Author Topic: Apophenia's Offerings  (Read 227504 times)

Offline apophenia

  • Suffered two full days of rapid-fire hallucinations and yet had not a single usuable whif concept in the lot !?!
  • Patterns? What patterns?
Re: Apophenia's Offerings
« Reply #1770 on: May 10, 2018, 03:32:10 AM »
And a pair of Ilmavoimat Fokker G.1As ... just 'cuz.

As before, this is based upon a Chris Sandham-Bailey sideview (in this case, of a Luftwaffe G.1A). In this scenario, the German's are passing along previously captured aircraft to allies in preparation for Unternehmen Barbarossa.

(Top) Ex-Flugzeugführerschule (B) 8 Fokker G.1A in Ilmavoimat service, August 1942. FG-8 would be lost during a strafing attack on the Murmansk railway in February 1943.

(Bottom) Ilmavoimat Fokker G.1A after mid-1943 refurbishment and modification by the VL state aircraft factory. Mods include twin 20 mm guns [1] added to the forward-firing armament, wing bomb-racks, dust filters on the carb intakes, etc.
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[1] Cannons were either 20 ItK/39 Madsen or aircraft-adapted 20 ItK/40 VKT 'Vekotin' guns.
Under investigation by the Committee of State Sanctioned Modelling, Alternative History and Tractor Carburettor Production for decadent counterrevolutionary behaviour.

Offline GTX_Admin

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Re: Apophenia's Offerings
« Reply #1771 on: May 11, 2018, 12:27:41 AM »
 :smiley: :smiley:
All hail the God of Frustration!!!

Offline apophenia

  • Suffered two full days of rapid-fire hallucinations and yet had not a single usuable whif concept in the lot !?!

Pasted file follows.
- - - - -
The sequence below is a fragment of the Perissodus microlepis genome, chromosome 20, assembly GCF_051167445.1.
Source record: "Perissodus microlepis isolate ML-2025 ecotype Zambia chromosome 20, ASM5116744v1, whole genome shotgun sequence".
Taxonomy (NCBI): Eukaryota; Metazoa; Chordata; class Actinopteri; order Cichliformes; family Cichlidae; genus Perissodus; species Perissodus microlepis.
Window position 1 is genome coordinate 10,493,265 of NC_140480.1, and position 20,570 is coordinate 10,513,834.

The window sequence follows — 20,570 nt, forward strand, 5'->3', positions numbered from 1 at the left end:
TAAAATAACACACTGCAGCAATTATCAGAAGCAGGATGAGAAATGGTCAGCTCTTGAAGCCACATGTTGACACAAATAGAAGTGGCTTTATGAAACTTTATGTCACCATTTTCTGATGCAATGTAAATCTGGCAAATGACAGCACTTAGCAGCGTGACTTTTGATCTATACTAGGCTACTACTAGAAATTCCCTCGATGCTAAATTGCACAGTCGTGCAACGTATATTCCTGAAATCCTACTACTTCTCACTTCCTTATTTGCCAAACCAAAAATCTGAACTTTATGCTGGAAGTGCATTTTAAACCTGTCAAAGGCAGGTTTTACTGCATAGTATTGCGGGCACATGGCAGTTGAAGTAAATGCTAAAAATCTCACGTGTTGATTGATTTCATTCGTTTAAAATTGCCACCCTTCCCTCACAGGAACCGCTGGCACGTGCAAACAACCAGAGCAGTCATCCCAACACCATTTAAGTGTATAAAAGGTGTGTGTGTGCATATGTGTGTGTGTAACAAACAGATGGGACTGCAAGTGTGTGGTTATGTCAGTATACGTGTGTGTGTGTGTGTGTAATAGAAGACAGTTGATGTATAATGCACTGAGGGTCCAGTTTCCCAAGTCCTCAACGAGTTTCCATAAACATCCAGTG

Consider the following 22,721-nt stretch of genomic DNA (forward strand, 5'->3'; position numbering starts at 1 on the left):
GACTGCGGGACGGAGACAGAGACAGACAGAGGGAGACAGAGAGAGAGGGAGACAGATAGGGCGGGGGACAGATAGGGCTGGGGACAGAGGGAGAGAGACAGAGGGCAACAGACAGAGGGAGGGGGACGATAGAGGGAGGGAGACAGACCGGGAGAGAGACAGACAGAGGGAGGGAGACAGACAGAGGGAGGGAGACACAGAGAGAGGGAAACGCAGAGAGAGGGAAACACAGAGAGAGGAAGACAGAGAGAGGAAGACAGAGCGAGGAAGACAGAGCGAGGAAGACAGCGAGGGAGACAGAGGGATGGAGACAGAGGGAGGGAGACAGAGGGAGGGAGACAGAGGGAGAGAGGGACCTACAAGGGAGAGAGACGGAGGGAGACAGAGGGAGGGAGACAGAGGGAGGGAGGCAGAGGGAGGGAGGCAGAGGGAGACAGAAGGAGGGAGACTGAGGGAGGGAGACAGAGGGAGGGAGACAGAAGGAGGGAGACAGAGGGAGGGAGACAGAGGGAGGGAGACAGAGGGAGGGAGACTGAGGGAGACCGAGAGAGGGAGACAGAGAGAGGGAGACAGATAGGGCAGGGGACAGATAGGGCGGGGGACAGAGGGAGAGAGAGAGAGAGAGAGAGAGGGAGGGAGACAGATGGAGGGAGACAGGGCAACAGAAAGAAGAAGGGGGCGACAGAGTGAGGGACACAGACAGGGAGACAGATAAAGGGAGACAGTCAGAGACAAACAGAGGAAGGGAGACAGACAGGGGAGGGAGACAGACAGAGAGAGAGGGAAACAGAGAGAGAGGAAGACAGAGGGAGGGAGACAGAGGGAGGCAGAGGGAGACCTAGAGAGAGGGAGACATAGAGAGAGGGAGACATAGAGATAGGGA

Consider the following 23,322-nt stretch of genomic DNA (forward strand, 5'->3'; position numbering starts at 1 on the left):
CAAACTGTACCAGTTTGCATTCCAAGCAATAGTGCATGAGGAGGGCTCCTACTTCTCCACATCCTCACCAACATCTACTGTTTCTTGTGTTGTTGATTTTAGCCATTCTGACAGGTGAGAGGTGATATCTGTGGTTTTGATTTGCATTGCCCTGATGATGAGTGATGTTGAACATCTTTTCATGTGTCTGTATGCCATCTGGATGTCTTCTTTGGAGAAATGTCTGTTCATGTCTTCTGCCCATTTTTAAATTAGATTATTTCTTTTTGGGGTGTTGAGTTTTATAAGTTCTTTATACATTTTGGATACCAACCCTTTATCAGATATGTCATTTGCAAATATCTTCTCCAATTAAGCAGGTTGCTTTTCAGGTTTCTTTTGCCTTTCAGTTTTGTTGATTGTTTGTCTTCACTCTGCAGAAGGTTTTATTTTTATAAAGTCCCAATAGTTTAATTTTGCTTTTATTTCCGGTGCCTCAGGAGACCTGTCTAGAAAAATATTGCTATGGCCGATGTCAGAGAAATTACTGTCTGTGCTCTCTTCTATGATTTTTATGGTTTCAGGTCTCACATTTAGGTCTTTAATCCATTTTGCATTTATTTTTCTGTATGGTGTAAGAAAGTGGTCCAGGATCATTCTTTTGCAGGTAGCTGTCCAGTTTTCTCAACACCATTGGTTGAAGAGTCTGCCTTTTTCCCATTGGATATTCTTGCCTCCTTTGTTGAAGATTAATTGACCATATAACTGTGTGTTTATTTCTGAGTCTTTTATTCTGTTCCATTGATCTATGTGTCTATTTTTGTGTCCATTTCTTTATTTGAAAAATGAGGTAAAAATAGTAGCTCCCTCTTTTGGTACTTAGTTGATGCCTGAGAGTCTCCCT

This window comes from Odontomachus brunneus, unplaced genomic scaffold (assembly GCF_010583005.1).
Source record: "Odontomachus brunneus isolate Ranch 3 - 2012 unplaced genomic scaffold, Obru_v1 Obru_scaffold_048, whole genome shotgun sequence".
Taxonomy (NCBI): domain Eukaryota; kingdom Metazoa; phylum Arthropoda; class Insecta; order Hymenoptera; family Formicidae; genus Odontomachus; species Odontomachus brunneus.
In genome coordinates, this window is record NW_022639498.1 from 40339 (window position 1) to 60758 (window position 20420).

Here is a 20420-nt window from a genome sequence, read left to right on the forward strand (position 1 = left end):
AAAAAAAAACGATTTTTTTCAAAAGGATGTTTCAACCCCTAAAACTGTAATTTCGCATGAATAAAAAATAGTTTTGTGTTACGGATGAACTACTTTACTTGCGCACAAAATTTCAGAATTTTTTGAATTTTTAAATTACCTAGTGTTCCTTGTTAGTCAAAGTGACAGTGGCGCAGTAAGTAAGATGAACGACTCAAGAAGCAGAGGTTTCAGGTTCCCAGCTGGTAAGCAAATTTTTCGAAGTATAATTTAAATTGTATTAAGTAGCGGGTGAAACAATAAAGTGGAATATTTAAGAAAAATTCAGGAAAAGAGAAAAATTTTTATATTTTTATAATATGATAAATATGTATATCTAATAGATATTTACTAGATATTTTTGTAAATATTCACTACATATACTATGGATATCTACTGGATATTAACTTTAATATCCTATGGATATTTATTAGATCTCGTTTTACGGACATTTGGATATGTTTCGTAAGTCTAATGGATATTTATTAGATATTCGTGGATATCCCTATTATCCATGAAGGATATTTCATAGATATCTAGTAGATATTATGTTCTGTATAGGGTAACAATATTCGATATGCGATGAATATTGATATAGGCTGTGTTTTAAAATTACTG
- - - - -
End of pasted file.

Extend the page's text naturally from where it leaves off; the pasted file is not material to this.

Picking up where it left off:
• Patterns? What patterns?
Re: Apophenia's Offerings
« Reply #1772 on: May 12, 2018, 03:20:43 AM »
Inspired by Carlos' single-seat Tornado ...

Panavia 100 Panther

The Panavia 100 single-seat fighter was a real project. In the early days of the Multi-Role Combat Aircraft, the Panavia 100 was developed alongside its 2-seat Panavia 200 counterpart. So, what if the development of the Panavia 100 had continued?

Panavia's object was maximum commonality between its single- and 2-seat aircraft. Invariably, though, external differences beyond the canopies would begin to appear by the time the go-ahead for the single-seat version was issued by German and Italy in 1974. [1] The production Panavia 100 Panther had a shorter forward fuselage than the 2-seat Panavia 200 Tornado. The radomes were also of a subtlely different shape. [2] Harder to notice was that the Panther's vertical tail had a slightly narrower chord than that of the bigger Tornado.

In both German Luftwaffe and Italian AMI service, the Panavia 100s replaced F-104 Starfighters in the fighter-bomber role. In effect, the Panther followed the pattern of the Soviet Flogger series - designed as a variable-geometry frontal fighter (the MiG-23) but finding its forté as a ground-attack aircraft (the MiG-27).

Shown here is a Luftwaffe Panavia Panther in a well-worn Norm 90J camouflage scheme. On the vertical tail, MARINE titles have been crudely overpainted and JaBoG 33 markings applied. [3] The rather scruffy appearance of this heavily-used German Panther contrasts with the generally neat condition of Italian Panteras.
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[1] Canada withdrew very early in MRCA development while the United Kingdom participated only in the 2-seat Tornado section of this programme.

[2] The two aircraft used completely different radar systems - Tornados having Texas Instruments multi-mode terrain-following sets, Panthers having the Ferranti AI.23P Airpass III monopulse radar.

[3] All Marinefliegergeschwader 1 Panthers were transferred to the Luftwaffe in exchange for used Tornado IDS.